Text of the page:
A Beginner’s Guide to Cybersecurity

October 31, 2017

Many people worry that cybersecurity involves a dark and dangerous domain full of unpredictable terrors and threats over which they have little control. The fact is that the greatest risks in the digital space result from the same causes as security vulnerabilities in the real world -- poor habits. How many people do you know who leave their doors or windows unlocked at night or hide a spare key under a pot plant near the back door? In effect, they are prioritising convenience over security -- a lax practice that many people emulate online by using easy-to-remember passwords or using the same password for multiple accounts.


Given that many online services use your email address as a user name, this ‘convenience’ means the theft of your easy or recycled password from a single insecure service can hand over the key to your online identity. The vulnerability of passwords is a fact, not a claim, as demonstrated by the 2017 Verizon Data Breach Investigations Report (DBIR) which states that 81 percent of hacking-related breaches leveraged either stolen and/or weak passwords.

A successful attack or “hack” can cause a “data breach” --  illicit access to information held within the compromised computer system. Data breaches range from the mundane -- where unauthorized text is published on a hacked website -- to the massive, such as the 2013 Yahoo! security breach in which as many as three billion user accounts were reportedly hacked.

On an individual level, many of us rely on passwords to protect our confidential information online. However, the disturbing truth is that passwords are more of a problem than a solution. As described above, many people prioritize convenience over security by simplifying or reusing passwords. Even a rigorous password is a risk because people write them down when they are too tricky to remember -- which makes them physically vulnerable.


So, What Do You Do If Passwords Provide No Protection?

The answer is cybersecurity, the combination of technologies, processes and practices designed to protect computers, programs, data and networks from attack, damage or unauthorized access.

Effective cybersecurity ensures that identities -- the lynchpin of online access -- are secure by replacing poor habits with easy-to-use systems.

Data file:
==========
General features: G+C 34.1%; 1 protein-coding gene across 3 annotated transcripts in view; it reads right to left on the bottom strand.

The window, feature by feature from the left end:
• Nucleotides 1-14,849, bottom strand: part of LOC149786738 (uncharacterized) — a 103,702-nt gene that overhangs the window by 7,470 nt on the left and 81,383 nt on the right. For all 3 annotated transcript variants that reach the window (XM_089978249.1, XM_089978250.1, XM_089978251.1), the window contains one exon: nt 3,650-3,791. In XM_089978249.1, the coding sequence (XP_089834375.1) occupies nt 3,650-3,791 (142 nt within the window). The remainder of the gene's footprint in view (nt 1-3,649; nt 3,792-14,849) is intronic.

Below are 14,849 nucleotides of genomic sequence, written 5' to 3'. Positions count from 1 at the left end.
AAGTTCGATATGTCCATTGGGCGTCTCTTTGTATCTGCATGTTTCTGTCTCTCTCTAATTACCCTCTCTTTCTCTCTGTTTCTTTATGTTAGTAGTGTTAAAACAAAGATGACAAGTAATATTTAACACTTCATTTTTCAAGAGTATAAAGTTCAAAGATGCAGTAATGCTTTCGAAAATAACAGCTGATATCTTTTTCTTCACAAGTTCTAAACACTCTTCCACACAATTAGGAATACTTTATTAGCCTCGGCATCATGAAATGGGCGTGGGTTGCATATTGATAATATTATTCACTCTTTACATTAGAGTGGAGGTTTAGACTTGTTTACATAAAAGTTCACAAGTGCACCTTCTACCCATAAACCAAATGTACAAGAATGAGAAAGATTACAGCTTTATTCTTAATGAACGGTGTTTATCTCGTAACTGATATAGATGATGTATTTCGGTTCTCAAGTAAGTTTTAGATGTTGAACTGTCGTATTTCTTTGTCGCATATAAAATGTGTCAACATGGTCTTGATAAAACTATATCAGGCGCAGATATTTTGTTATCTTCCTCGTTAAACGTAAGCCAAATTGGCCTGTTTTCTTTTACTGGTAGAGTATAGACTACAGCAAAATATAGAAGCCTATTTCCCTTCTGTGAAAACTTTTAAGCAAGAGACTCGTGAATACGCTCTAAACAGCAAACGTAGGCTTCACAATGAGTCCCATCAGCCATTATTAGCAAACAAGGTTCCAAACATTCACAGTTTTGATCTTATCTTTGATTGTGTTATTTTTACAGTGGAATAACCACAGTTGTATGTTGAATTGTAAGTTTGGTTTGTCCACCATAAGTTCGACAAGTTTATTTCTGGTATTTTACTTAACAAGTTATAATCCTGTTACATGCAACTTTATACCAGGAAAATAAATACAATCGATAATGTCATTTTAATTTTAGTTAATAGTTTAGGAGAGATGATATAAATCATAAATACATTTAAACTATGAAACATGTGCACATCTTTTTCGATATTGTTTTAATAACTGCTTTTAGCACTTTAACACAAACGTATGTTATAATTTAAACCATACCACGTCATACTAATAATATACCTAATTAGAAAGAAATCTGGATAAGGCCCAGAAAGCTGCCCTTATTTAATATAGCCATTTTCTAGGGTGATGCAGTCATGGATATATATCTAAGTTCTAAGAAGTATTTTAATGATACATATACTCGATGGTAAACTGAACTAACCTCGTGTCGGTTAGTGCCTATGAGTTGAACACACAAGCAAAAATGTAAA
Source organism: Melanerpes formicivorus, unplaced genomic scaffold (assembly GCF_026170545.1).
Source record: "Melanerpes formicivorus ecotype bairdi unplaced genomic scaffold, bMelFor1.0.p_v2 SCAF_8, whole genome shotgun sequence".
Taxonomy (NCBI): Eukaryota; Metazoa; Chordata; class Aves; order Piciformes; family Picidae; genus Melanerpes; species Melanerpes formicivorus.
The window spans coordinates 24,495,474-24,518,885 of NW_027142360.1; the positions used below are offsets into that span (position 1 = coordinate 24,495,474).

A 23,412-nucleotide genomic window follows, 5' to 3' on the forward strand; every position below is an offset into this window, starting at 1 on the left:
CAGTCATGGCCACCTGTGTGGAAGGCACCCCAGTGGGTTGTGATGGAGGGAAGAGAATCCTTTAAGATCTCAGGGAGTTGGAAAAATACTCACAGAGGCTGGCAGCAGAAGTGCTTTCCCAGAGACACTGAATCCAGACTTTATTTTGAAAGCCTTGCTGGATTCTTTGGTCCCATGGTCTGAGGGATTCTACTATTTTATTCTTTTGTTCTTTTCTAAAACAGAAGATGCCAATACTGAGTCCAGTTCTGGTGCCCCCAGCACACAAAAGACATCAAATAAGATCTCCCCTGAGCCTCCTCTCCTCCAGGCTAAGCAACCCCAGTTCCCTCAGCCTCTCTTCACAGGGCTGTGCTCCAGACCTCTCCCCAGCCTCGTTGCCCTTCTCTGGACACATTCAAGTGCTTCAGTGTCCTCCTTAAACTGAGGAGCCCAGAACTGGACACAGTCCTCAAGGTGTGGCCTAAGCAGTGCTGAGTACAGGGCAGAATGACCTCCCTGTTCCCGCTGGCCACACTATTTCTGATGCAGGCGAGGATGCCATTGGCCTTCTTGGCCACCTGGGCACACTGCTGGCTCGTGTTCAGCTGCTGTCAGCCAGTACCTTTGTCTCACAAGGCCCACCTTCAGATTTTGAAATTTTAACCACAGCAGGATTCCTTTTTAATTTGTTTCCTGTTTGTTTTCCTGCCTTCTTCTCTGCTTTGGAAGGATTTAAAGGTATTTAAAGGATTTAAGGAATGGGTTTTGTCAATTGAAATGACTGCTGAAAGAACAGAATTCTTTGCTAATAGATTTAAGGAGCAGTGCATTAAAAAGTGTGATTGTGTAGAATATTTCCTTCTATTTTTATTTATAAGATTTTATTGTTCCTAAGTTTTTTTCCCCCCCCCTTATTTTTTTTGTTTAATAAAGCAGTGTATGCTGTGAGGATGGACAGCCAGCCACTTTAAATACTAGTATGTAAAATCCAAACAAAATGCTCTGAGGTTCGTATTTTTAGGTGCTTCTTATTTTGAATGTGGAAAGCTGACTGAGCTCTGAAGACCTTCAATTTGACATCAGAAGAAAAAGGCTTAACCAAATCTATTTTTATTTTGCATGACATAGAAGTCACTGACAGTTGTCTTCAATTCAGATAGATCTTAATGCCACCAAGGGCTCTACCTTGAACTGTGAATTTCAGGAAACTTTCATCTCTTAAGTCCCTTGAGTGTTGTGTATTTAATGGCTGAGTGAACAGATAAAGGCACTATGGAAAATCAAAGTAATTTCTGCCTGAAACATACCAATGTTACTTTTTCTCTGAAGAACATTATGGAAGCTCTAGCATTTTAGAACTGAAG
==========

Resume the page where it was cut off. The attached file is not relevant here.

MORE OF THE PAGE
Technologies such as the Centrify Identity Services equip the hybrid enterprise to protect itself against cyberthreats and data breaches from compromised credentials.

Centrify mandates secure processes such as multi-factor authentication (MFA) to require more than the single “factor’ of a password for access to a system. An example is a code sent to a registered mobile device before a system login or a privileged administrative process is permitted.


Through features such as single sign-on (SSO) -- which requires just one credential plus any additional authentication factors -- Centrify ensures that safe practices, such as updating passwords and maintaining up-to-date details, are undertaken as part of a daily practice.

Centrify minimizes an organization’s attack surface and controls privileged access to its systems by mandating identity assurance, just-in-time and just enough privilege, advanced monitoring and reporting. For example, the Centrify Analytics Service maintains security and supports productivity by matching its dynamic security posture to the risk calculated from scoring the behavior of users.

Cybersecurity is far too important to leave to individual employees as any vulnerabilities impact the entire organisation. Ponemon Institute research commissioned by Centrify reveals that data breaches can inflict sustained damage to share prices and substantially increase customer churn.

The bottom line is that cybersecurity is not something that you do, such as entering a password, but a process that’s woven into the fabric of your information systems so that it protects identities, systems and data at every step of the way and every hour of the day.

Want to learn more cybersecurity tips to stay safe? You are in luck -- here are some more tips! 

This is written by the individual author in his/her personal capacity, and the opinions, views and/or thoughts expressed herein are solely the author’s own. They are not intended to and may not necessarily reflect the official policy or position, or the opinions or views of ThycoticCentrify or its affiliates, employees, or any other group or individual.